The Minimum Platform Architecture is structured around required functionality over time. As such, the key elements of architecture and design (flows, interfaces, etc) are organized into a staged architecture, where each stage will have requirements and functionality that lead to specific uses. Stages build upon prior stages with extensibility to meet silicon, platform, or board requirements.
Early in a development cycle, engineering is focused on creating the platform and acquiring basic functionality. This can be pursued within simulation and emulation environments, or on real hardware. This often includes creating a new set of silicon and platform source code that handles the basic differences between the new target and prior solutions. Often this entails reuse of the prior generation silicon support and existing feature sets.
Later development engineering effort is focused on enabling the full range of functionality, supporting all deltas in the new platform - typically in the form of reference designs and lead products. Next, platform development is focused on scaling. This involves customer enabling and aligning products for time-to-market and silicon roadmaps. Finally, there is sustaining, maintenance, and derivatives activity. These are characterized by smaller changes to existing production-worthy solutions, repurposing them opportunistically.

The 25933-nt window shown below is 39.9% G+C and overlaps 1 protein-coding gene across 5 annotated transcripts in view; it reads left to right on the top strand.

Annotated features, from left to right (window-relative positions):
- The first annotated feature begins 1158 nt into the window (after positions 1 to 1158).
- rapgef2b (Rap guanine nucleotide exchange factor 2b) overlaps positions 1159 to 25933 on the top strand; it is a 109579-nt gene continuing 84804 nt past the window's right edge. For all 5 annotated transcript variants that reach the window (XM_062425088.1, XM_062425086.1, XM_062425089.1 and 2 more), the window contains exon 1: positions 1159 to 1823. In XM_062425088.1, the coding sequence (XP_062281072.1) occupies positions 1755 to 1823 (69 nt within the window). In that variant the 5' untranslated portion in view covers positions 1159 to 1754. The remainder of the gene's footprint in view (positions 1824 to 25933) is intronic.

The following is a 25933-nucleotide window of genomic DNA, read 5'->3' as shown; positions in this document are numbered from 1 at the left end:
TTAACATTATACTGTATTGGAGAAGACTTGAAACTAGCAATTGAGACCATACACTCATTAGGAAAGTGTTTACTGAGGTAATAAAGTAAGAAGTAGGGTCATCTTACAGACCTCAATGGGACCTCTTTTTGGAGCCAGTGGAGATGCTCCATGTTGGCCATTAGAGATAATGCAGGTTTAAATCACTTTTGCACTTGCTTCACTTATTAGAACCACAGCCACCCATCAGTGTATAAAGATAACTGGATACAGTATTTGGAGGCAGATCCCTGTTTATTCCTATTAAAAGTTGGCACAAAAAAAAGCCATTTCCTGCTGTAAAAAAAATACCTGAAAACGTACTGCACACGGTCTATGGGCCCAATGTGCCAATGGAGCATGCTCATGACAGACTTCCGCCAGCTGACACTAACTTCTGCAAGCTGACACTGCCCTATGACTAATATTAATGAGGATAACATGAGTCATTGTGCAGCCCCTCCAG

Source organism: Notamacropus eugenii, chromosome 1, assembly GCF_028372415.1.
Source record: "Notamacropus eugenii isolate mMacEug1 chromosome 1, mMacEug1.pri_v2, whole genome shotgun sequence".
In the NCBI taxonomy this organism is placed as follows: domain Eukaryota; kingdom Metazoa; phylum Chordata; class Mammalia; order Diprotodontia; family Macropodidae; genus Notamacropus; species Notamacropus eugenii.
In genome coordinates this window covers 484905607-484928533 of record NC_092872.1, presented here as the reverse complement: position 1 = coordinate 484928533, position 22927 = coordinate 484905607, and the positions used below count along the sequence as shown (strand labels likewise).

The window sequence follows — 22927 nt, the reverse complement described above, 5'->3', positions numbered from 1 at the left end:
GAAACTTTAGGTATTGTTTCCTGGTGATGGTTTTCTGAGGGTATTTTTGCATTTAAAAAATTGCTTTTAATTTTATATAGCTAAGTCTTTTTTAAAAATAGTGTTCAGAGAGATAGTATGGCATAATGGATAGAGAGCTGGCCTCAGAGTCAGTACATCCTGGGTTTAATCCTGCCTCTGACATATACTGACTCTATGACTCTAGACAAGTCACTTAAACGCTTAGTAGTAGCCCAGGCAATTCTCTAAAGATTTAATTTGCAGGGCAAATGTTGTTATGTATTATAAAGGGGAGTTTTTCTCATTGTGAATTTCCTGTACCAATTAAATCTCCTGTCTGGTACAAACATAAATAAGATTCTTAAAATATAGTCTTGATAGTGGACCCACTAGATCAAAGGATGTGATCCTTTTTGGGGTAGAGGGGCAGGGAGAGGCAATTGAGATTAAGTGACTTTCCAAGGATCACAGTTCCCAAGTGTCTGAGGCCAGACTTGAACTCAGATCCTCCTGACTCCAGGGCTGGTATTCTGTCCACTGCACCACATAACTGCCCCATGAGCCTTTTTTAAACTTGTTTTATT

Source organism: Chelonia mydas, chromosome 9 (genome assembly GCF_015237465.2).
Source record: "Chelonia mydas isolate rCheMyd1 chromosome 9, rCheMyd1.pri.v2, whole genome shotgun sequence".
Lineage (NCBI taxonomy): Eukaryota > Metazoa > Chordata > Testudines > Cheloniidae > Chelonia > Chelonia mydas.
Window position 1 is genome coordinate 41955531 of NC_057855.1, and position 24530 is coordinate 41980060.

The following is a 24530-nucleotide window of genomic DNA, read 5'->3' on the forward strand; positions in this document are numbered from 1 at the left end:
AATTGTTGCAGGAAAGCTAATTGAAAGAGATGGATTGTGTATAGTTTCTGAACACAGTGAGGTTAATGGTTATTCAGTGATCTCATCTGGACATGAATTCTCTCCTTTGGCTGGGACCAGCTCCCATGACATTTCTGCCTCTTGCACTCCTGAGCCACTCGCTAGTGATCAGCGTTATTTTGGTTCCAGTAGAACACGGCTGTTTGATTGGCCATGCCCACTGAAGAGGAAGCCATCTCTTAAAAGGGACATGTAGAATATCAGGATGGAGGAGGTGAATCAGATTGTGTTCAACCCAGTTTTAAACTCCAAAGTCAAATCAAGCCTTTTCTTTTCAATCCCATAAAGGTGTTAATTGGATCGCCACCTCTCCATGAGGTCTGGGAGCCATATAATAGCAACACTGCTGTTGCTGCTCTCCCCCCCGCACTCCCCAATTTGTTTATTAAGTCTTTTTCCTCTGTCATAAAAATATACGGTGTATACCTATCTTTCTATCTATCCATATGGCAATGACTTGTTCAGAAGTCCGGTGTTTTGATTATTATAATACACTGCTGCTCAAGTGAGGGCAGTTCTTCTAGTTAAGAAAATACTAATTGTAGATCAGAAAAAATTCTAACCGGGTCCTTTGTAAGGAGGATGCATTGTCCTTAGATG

Minimum Platform Architecture Overview
Figure 1 shows the basic Minimum Platform Architecture. The enabling steps for a Minimum Platform solution should occur in the following order to add complexity over time, and only where it is necessary. This progression from minimum required to more full-featured permeates the design of the boot flow, modules implemented, and collection of components into firmware volumes.
- 1.Develop a board solution around the minimum platform. This involvesimplementing the essential board information and initialization defined inthe Minimum Platform board API.
- 2.Add silicon initialization support. For many silicon vendors thiswill be accomplished through the use of binary blobs with well-definedinterfaces. In any case, the silicon initialization invocation is performedfrom the board code.
- 3.Add advanced features, which are typically implemented in the form ofsource code designed to be generically plugged into a large number of diversesystem types.
- 4.Add product-specific features that are required for product initialization.This support is not part of essential board organization or maintained as ageneric advanced feature. It is enabled in the advanced feature stage.
Figure 2 Minimum Platform Architecture High Level Sequence
Figure 2 shows the same basic idea can be represented as a Venn diagram with three fundamental steps.
This architecture is reflected in these areas:
- Source code in modules, packages, and resulting binary components
- Execution in control, data, error, and debug flows
- Functionality as solutions evolve from initial to complete
- Scaling from silicon development to products